TaiChi

 

There are several styles of Tai Chi, but most of them start with a series of controlled movements, or forms, with names like Grasping the Sparrow’s Tail and Repulse the Monkey. There are many good how-to books to get you started, or you can choose from among the growing number of classes offered at rec centers and health clubs across the U.S. (These have the added benefit of combining instruction with a chance to meet new people.) Either way, the goal is to move at your own pace. As Tai Chi master Martin Lee of the Tai Chi Cultural Center in Los Altos, Calif., puts it, “Pain is no gain.”

It can take a few months for the effects to kick in, but when they do they can act as a gateway to a new lifestyle. “Once people start feeling better, they often become more active in their daily life,” says Dr. Karim Khan, a family-practice and sports physician at the University of British Columbia.

Any form of exercise, of course, can do only so much. “For older individuals, Tai Chi will not be the end-all,” says William Haskell, an expert in chronic-disease prevention at Stanford University. “But Tai Chi plus walking would be a very good mixture.” Younger people probably need more of an aerobic challenge, but they can benefit from Tai Chi’s capacity to reduce stress.

The best thing about Tai Chi is that people enjoy it, so they are more likely to stick with it long enough to get some benefit. It helps when something that’s good for you is also fun.


Orienteering – Mental and Physical Workout

hikingteam

Here is a little known sport that is a workout on the body and mind. It can be typified as a running sport that involves a timed race, a map and other navigational equipment to complete a running route. The activity requires both fast and slow-paced running, and can be a great calorie-burning workout. Orienteering is a popular European sport that is typically played by two or more teams.  Check it out, Just don’t get lost 

Orienteering consists of navigating on foot between points on a pre-defined course drawn on a map. The aim is to navigate round all of the points in the correct order and in the fastest possible time. Attributes that make a good orienteer include running speed and strength through sometimes rough terrain, and accurate navigational skills. You will find that events tend to take place in areas of natural beauty, often forested, but also on open fellside.

The course normally consists of a series of points marked on the map. At each point there is an orange and white ‘control kite’ and some equipment that is used to check that you have passed through that point. To aid you in finding each point there will be a ‘control description’ briefly detailing what feature the control is located on.

There are two types of equipment used to record your passage through the controls. The more modern version used at most events consists of a small electronic card that you take around the course with you. At each control site there is a small box which records on your card what time you passed through. After you finish you are then able to see what your total time was and how long you took for every leg of the course. The older version, used at a few smaller and more informal events, consists of a pin-punch which is used to make a unique set of holes in the ‘control card’ carried by each competitor. At the finish the control card can be checked to make sure that you have visited all the controls. You will be timed around the course and results will be displayed near to the car park. As people running the same course do not normally start at the same time, results are not finalised until the last runner finishes. Although orienteering is a competitive sport, many people come just for the challenge of completing the course and enjoying the scenery.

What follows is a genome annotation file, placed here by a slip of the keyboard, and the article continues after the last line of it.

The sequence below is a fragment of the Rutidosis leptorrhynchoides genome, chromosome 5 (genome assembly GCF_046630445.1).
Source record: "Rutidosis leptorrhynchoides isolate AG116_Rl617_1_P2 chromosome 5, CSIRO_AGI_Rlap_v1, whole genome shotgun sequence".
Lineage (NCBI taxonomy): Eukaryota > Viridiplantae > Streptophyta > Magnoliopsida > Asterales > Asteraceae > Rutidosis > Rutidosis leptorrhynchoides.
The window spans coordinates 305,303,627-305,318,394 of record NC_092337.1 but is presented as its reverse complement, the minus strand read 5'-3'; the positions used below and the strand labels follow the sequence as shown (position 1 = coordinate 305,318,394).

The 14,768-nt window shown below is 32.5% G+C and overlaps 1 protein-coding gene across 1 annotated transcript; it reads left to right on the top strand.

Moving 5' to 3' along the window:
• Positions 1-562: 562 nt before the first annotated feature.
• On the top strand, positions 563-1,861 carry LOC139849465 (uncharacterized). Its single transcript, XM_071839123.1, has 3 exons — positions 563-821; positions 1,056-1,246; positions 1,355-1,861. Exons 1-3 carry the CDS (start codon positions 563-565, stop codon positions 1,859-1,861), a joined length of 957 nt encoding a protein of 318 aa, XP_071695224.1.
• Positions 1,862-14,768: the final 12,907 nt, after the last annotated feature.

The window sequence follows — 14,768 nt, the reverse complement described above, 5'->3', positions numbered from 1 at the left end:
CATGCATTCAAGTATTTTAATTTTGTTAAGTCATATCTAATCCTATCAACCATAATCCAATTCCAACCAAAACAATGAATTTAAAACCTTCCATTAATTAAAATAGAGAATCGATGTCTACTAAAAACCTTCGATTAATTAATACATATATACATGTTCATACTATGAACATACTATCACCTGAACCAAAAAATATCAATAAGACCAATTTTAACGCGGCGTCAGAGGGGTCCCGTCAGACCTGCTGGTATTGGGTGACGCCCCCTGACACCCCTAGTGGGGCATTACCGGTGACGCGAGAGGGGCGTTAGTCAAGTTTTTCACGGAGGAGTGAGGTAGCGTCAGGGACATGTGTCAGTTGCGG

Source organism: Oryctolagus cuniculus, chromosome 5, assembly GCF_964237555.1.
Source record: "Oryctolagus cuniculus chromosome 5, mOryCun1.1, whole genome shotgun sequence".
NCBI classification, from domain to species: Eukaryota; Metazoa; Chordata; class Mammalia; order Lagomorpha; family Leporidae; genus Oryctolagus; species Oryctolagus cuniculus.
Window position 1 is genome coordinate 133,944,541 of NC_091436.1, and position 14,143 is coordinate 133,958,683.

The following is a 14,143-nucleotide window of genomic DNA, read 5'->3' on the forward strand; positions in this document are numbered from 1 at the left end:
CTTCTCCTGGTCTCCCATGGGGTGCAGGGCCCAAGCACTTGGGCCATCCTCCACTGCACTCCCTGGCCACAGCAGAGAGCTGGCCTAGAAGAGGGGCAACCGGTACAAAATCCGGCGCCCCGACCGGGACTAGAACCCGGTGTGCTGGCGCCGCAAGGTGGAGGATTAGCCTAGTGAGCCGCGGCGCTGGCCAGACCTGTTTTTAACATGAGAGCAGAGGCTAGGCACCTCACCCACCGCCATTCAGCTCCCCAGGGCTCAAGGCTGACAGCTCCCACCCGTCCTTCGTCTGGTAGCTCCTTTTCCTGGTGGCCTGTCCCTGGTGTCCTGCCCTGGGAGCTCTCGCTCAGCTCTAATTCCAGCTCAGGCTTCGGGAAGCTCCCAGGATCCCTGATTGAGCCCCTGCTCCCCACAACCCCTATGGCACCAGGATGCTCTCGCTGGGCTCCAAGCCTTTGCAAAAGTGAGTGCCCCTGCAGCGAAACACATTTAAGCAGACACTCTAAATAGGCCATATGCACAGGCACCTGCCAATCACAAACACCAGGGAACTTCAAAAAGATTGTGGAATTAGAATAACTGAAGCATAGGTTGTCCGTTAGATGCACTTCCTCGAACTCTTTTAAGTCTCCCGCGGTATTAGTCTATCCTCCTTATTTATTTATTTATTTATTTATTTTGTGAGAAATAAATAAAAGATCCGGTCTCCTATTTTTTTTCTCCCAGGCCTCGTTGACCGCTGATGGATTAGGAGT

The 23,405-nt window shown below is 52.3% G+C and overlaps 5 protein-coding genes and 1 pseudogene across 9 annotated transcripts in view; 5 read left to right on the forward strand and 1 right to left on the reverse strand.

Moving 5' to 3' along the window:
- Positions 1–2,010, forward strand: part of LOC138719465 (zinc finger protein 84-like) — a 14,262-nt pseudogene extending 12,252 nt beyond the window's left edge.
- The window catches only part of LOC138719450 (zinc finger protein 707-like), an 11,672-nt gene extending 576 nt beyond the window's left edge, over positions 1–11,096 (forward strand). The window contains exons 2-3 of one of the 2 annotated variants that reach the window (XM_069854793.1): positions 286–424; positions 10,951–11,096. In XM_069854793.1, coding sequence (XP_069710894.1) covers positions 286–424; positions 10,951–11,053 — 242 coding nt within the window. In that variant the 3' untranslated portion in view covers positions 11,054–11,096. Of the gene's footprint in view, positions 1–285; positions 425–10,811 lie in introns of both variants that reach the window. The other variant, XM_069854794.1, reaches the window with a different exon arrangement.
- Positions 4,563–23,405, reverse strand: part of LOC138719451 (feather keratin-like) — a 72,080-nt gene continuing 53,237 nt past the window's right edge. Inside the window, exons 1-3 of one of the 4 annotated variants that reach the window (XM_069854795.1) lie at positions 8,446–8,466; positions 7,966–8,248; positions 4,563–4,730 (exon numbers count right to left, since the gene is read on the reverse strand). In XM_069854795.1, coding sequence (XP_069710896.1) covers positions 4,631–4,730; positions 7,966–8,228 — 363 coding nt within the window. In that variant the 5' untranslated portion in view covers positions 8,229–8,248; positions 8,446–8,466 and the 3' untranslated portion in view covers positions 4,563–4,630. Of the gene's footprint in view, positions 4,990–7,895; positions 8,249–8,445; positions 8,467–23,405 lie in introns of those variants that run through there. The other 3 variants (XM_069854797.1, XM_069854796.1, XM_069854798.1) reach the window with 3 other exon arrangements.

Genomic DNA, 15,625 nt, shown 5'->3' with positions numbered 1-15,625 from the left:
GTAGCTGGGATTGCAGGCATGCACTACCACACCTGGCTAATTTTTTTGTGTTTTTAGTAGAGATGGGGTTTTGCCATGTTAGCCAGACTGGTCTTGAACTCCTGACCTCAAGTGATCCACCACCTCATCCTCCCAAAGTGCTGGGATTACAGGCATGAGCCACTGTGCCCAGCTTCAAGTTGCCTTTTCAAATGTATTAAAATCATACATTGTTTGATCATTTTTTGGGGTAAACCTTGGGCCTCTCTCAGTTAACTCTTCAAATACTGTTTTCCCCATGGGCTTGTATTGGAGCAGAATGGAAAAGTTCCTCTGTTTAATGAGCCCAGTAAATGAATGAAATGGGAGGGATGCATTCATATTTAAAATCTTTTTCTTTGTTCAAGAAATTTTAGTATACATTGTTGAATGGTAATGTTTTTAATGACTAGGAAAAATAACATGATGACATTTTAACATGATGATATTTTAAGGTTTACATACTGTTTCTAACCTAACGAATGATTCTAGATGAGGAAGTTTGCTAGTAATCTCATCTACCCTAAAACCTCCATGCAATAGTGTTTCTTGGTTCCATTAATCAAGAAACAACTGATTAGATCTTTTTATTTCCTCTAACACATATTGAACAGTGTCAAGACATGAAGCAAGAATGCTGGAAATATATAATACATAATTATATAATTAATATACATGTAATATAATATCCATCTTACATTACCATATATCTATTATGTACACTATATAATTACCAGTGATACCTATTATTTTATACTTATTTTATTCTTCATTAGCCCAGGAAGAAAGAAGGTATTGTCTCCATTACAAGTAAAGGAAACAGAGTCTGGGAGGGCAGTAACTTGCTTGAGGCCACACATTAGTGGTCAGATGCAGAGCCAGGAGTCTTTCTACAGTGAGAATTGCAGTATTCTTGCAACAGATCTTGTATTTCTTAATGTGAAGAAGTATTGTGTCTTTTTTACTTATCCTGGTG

The large scale maps (1:10,000 or 1:15,000) are drawn especially for orienteering and show everything from large hills down to the smallest pit. One thing to be careful of when you first see the map is that white doesn’t represent open fields (as on an Ordnance Survey map) but instead, runnable forest. If you are not sure what a symbol means there is usually a key on the map to tell you. To make things easier when using a compass the North lines on the map point to Magnetic North so there is no need to make any complicated adjustments.

  
Equipment
Initially no specialist equipment is required. Any old clothes and trainers will do as long as you don’t mind getting them a bit muddy. Long trousers are a good idea to stop your legs getting scratched or stung and full leg cover is required at many events. Lightweight running trousers and tops are available from the club. A large poly-bag is a must in keeping the map dry (although frequently maps are already bagged or printed on waterproof paper). At some events whistles are compulsory. As you progress onto harder courses a compass will become useful though the club will be able to lend you one to begin with.

Find an Orienteering Club in your area by visiting www.us.orienteering.org